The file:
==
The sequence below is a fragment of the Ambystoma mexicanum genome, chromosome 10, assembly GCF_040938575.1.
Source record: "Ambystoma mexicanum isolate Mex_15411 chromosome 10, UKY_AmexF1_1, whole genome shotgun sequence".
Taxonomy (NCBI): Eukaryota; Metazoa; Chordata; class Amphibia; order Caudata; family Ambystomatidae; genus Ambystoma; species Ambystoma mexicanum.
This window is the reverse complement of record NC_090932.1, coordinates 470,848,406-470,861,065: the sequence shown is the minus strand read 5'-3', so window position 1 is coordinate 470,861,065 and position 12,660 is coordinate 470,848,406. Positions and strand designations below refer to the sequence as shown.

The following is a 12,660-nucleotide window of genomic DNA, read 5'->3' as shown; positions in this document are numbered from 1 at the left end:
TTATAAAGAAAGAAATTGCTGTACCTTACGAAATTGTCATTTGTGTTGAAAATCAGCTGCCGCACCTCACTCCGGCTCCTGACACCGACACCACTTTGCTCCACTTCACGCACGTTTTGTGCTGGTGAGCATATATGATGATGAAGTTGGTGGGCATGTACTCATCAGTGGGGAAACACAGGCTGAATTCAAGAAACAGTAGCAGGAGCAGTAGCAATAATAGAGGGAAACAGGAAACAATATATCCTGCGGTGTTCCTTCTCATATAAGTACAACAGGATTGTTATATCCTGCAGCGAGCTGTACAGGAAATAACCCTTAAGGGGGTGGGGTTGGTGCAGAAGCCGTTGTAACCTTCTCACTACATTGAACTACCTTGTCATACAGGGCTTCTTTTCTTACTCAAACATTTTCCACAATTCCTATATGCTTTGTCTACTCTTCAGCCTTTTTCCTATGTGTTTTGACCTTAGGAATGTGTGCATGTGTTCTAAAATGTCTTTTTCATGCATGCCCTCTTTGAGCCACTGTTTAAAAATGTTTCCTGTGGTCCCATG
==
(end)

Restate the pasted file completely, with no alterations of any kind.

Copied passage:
The sequence below is a fragment of the Ambystoma mexicanum genome, chromosome 10, assembly GCF_040938575.1.
Source record: "Ambystoma mexicanum isolate Mex_15411 chromosome 10, UKY_AmexF1_1, whole genome shotgun sequence".
Taxonomy (NCBI): Eukaryota; Metazoa; Chordata; class Amphibia; order Caudata; family Ambystomatidae; genus Ambystoma; species Ambystoma mexicanum.
This window is the reverse complement of record NC_090932.1, coordinates 470,848,406-470,861,065: the sequence shown is the minus strand read 5'-3', so window position 1 is coordinate 470,861,065 and position 12,660 is coordinate 470,848,406. Positions and strand designations below refer to the sequence as shown.

The following is a 12,660-nucleotide window of genomic DNA, read 5'->3' as shown; positions in this document are numbered from 1 at the left end:
TTATAAAGAAAGAAATTGCTGTACCTTACGAAATTGTCATTTGTGTTGAAAATCAGCTGCCGCACCTCACTCCGGCTCCTGACACCGACACCACTTTGCTCCACTTCACGCACGTTTTGTGCTGGTGAGCATATATGATGATGAAGTTGGTGGGCATGTACTCATCAGTGGGGAAACACAGGCTGAATTCAAGAAACAGTAGCAGGAGCAGTAGCAATAATAGAGGGAAACAGGAAACAATATATCCTGCGGTGTTCCTTCTCATATAAGTACAACAGGATTGTTATATCCTGCAGCGAGCTGTACAGGAAATAACCCTTAAGGGGGTGGGGTTGGTGCAGAAGCCGTTGTAACCTTCTCACTACATTGAACTACCTTGTCATACAGGGCTTCTTTTCTTACTCAAACATTTTCCACAATTCCTATATGCTTTGTCTACTCTTCAGCCTTTTTCCTATGTGTTTTGACCTTAGGAATGTGTGCATGTGTTCTAAAATGTCTTTTTCATGCATGCCCTCTTTGAGCCACTGTTTAAAAATGTTTCCTGTGGTCCCATG